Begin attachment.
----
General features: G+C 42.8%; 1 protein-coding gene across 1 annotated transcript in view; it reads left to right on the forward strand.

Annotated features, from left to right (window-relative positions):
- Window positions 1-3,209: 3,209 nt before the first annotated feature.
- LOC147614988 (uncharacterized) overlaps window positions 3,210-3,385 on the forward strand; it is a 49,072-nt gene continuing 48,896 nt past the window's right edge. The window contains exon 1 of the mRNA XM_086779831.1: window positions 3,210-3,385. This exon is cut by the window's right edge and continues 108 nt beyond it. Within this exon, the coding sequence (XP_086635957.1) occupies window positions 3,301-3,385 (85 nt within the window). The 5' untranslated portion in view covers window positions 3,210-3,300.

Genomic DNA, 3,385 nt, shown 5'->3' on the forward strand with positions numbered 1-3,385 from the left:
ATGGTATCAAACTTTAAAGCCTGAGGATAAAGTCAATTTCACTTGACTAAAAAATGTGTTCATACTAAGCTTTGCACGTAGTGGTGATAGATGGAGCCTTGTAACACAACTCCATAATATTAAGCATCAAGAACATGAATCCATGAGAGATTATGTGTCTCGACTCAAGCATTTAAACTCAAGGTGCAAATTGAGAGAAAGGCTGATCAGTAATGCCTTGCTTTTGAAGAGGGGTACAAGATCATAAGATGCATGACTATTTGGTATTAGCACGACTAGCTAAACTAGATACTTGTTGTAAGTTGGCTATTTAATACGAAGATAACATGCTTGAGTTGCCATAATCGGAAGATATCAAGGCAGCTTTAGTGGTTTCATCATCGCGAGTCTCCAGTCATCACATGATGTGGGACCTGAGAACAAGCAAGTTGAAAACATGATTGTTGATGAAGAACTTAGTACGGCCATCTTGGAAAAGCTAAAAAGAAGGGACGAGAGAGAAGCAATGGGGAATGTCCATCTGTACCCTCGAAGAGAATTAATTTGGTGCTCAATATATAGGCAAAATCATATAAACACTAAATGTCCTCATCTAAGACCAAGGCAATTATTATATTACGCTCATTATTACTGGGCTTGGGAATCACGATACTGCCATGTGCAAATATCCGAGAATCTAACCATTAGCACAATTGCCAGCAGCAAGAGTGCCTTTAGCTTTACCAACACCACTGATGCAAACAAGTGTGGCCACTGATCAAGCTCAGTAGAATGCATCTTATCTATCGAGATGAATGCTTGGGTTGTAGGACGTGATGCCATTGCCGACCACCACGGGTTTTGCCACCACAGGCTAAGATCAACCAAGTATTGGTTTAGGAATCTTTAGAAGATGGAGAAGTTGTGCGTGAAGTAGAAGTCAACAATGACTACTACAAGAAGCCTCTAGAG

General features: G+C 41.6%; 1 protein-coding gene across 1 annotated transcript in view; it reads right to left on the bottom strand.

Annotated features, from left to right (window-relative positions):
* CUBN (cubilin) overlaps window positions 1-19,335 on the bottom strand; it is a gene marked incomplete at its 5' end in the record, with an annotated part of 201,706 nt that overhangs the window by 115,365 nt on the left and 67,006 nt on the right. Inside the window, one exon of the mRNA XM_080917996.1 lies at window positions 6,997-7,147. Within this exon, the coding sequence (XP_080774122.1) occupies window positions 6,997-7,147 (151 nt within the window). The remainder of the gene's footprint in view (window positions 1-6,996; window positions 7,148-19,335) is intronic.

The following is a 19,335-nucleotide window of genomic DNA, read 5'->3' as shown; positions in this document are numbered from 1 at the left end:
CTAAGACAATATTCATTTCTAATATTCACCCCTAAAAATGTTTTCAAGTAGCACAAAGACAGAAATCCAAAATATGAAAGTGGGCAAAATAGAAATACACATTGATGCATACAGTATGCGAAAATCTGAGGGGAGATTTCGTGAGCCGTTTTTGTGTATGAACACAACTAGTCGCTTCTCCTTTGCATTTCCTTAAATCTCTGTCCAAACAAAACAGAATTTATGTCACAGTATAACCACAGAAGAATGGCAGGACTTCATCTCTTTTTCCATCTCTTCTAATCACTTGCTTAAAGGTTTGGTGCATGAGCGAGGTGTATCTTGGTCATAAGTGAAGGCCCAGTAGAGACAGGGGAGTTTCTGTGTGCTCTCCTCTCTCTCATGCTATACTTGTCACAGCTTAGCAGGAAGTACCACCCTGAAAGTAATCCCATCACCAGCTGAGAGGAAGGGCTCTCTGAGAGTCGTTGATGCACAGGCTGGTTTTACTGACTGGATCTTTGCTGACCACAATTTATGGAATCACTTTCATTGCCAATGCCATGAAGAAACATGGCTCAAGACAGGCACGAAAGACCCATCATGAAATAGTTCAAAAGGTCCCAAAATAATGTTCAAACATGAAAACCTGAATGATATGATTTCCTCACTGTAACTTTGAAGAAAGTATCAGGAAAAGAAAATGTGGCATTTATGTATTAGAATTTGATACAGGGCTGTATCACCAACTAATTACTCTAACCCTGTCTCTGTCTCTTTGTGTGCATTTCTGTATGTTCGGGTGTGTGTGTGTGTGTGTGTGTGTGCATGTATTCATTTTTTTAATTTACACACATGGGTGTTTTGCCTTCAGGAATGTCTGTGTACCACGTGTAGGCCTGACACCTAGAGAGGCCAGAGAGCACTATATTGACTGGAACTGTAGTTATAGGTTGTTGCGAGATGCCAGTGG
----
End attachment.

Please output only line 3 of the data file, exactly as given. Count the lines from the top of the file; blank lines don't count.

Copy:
- Window positions 1-3,209: 3,209 nt before the first annotated feature.